Noctule bats

Nyctalus bats (noctule and Leisler's bats)

Noctule bats (Nyctalus noctula)

Noctule bats are considered to be the biggest species of bat in our area, weighing 15-49g and with a 330-450mm wingspan. They are sleek animals with dark skin, gingery fur and long, narrow wings built for speed.  They fly high over trees and rivers well before dusk and can often be mistaken for swifts, although their low, slow calls of ‘chip-chop, chip-chip-chop’ at around 25kHZ on a heterodyne detector will quickly distinguish them from birds! Some people can hear the lower harmonics of their calls without detectors. They eat beetles, moths and a range of other insects, stooping mid-flight to catch them. They roost mainly in hollow trees and nursery roosts are usually around 20 individuals. They also hibernate in trees, but man-made structures are occasionally used for summer or winter roost sites. They can migrate short distances and occasionally use bat boxes.
Noctule bat (Photograph by Alan Roe)

Leisler’s bat (Nyctalus leisleri)

This bat was thought to be very rare bat in Britain, but some recordings of ‘noctule’ bats in Northumberland have subsequently transpired to be Leisler’s bats! IN additinon to this the Scottish Leislers project has found that they are present and breeding across south west Scotland. The Leisler’s and Noctule bats do have very similar calls, the difference being apparent only on computer analysis. The bat is very similar in many ways to the Noctule, but is slightly smaller, 10-20g, wingspan 260-340mm. It uses buildings more frequently and with less of a dependence on tree holes. They are fast fliers and hunt along woodland margins, also using rivers and pastures to gather flies. Rather than swarming at cave entrances to meet mates as the Myotis bats do, Leisler’s males sing to their females from tree top perches in late summer and autumn.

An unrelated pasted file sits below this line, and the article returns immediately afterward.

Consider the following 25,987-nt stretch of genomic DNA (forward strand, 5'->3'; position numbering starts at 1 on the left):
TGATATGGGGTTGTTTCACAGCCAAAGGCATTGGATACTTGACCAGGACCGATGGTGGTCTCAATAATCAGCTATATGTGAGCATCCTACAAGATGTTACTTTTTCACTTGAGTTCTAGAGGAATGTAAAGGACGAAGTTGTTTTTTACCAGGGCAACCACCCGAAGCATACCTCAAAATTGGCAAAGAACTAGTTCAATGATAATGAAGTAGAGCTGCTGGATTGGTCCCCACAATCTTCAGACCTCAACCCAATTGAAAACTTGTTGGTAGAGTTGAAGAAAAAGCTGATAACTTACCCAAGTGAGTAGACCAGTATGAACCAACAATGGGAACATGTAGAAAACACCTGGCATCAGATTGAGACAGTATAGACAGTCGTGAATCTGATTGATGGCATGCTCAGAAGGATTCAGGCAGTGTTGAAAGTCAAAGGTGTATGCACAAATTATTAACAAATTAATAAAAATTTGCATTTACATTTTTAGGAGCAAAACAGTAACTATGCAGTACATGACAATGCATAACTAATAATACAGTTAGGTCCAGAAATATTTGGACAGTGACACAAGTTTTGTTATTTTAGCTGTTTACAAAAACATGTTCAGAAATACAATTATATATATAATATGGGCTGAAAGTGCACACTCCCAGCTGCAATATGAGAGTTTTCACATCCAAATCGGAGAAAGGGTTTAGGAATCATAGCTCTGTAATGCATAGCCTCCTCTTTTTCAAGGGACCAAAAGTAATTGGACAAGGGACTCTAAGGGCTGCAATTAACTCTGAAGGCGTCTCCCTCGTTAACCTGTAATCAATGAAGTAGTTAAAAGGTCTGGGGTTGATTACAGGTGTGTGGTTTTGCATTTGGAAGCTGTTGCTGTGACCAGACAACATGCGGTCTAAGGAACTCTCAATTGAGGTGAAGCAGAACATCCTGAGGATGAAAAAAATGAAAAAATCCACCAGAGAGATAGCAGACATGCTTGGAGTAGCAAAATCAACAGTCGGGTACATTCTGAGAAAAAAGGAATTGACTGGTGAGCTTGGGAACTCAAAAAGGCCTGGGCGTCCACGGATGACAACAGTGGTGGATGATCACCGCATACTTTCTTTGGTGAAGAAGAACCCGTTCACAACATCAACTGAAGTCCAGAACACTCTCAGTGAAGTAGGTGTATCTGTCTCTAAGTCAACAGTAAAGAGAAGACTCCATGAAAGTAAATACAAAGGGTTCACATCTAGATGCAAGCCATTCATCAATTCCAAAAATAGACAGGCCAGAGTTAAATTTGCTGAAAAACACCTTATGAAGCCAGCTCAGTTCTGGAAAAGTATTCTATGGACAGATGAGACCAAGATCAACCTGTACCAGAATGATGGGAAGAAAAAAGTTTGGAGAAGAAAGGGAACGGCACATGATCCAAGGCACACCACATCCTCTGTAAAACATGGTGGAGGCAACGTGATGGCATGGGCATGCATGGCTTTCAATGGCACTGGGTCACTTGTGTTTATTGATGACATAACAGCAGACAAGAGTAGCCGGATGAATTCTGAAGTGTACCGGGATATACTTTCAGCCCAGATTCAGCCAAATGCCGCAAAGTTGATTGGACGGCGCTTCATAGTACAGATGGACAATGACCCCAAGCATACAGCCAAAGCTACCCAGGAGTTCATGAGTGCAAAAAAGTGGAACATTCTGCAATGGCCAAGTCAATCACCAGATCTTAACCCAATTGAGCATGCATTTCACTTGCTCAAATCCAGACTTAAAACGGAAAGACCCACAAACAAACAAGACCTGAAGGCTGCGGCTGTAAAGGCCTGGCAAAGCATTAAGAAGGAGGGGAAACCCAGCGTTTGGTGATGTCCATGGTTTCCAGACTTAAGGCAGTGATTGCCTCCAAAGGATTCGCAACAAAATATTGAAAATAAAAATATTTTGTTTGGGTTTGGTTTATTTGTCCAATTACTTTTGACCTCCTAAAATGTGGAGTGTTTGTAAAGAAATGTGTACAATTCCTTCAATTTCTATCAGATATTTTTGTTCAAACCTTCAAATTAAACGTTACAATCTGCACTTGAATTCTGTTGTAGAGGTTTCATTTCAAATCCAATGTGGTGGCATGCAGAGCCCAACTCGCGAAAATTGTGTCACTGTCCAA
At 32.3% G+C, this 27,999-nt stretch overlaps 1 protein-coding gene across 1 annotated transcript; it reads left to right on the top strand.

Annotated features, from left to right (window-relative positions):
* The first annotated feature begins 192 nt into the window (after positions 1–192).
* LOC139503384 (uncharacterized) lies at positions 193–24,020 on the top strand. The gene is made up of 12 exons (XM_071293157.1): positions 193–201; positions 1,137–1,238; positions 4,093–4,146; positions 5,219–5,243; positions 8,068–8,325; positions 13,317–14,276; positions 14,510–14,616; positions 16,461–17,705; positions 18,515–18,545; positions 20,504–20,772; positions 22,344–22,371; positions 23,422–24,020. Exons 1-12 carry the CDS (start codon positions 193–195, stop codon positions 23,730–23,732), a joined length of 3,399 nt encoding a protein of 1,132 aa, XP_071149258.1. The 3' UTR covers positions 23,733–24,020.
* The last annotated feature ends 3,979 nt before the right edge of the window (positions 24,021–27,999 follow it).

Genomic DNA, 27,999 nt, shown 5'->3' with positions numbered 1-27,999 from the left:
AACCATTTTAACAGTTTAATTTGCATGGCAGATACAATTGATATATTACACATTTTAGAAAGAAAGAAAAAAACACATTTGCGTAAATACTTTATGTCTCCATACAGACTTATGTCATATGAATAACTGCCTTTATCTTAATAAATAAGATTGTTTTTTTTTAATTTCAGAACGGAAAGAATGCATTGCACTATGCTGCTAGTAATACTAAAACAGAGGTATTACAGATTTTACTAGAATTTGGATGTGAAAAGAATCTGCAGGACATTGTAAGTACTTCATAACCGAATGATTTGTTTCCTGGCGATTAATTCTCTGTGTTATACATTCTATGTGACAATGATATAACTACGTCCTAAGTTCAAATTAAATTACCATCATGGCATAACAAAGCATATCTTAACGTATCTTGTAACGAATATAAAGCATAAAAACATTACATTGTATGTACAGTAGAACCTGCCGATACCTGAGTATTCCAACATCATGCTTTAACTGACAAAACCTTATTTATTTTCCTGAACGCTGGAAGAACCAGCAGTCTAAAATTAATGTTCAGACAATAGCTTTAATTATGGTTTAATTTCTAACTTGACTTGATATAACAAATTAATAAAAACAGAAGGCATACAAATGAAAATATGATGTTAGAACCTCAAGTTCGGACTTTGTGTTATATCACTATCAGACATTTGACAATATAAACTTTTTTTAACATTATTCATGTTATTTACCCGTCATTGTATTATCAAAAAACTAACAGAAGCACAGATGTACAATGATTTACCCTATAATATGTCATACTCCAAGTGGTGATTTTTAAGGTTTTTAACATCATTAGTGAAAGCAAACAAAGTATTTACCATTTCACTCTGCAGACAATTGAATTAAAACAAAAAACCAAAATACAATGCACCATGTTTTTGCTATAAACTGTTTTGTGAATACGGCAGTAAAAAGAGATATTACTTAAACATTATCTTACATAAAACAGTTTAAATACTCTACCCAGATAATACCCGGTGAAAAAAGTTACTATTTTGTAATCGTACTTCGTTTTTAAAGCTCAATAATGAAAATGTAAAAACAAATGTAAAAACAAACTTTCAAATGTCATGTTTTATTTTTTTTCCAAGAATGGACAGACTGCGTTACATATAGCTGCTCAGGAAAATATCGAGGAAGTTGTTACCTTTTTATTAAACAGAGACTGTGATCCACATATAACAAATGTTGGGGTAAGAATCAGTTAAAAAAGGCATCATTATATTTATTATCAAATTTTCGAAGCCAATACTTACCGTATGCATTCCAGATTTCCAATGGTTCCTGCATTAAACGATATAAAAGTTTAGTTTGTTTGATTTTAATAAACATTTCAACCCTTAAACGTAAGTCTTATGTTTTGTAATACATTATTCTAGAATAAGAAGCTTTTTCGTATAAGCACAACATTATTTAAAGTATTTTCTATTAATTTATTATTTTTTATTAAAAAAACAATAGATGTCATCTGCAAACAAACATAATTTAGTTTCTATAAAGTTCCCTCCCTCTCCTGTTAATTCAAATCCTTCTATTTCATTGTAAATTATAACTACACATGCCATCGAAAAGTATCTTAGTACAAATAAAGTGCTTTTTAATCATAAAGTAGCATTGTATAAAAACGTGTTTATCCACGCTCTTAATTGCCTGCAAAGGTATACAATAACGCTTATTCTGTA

Leisler's bat (Photograph by Leonardo Ancillotto)

Two videos from YouTube showing noctule and Leisler's bats

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